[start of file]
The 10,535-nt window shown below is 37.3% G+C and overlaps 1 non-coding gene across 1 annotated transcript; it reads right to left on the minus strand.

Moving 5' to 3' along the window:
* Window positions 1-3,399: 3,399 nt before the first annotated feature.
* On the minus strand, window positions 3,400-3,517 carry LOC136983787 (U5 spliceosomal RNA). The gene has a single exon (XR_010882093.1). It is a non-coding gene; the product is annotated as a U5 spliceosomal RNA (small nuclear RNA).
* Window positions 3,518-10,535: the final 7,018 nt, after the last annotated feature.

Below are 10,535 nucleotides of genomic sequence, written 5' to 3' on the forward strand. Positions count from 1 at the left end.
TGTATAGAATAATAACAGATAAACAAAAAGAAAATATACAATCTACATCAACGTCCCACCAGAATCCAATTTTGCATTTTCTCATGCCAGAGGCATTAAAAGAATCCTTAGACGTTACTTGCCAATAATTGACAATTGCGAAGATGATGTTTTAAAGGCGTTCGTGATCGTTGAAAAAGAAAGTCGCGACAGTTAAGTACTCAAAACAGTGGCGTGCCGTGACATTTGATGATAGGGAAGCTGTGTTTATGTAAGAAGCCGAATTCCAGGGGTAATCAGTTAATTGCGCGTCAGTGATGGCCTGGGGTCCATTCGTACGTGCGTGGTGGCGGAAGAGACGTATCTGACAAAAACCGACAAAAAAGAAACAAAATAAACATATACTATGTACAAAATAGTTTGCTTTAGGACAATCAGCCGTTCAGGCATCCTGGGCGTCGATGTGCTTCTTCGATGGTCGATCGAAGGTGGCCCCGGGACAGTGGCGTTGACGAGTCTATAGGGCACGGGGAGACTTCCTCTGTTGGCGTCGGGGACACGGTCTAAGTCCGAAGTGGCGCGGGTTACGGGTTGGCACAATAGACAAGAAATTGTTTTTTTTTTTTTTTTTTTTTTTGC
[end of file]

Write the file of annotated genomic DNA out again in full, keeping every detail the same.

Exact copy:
The 10,535-nt window shown below is 37.3% G+C and overlaps 1 non-coding gene across 1 annotated transcript; it reads right to left on the minus strand.

Moving 5' to 3' along the window:
* Window positions 1-3,399: 3,399 nt before the first annotated feature.
* On the minus strand, window positions 3,400-3,517 carry LOC136983787 (U5 spliceosomal RNA). The gene has a single exon (XR_010882093.1). It is a non-coding gene; the product is annotated as a U5 spliceosomal RNA (small nuclear RNA).
* Window positions 3,518-10,535: the final 7,018 nt, after the last annotated feature.

Below are 10,535 nucleotides of genomic sequence, written 5' to 3' on the forward strand. Positions count from 1 at the left end.
TGTATAGAATAATAACAGATAAACAAAAAGAAAATATACAATCTACATCAACGTCCCACCAGAATCCAATTTTGCATTTTCTCATGCCAGAGGCATTAAAAGAATCCTTAGACGTTACTTGCCAATAATTGACAATTGCGAAGATGATGTTTTAAAGGCGTTCGTGATCGTTGAAAAAGAAAGTCGCGACAGTTAAGTACTCAAAACAGTGGCGTGCCGTGACATTTGATGATAGGGAAGCTGTGTTTATGTAAGAAGCCGAATTCCAGGGGTAATCAGTTAATTGCGCGTCAGTGATGGCCTGGGGTCCATTCGTACGTGCGTGGTGGCGGAAGAGACGTATCTGACAAAAACCGACAAAAAAGAAACAAAATAAACATATACTATGTACAAAATAGTTTGCTTTAGGACAATCAGCCGTTCAGGCATCCTGGGCGTCGATGTGCTTCTTCGATGGTCGATCGAAGGTGGCCCCGGGACAGTGGCGTTGACGAGTCTATAGGGCACGGGGAGACTTCCTCTGTTGGCGTCGGGGACACGGTCTAAGTCCGAAGTGGCGCGGGTTACGGGTTGGCACAATAGACAAGAAATTGTTTTTTTTTTTTTTTTTTTTTTTGC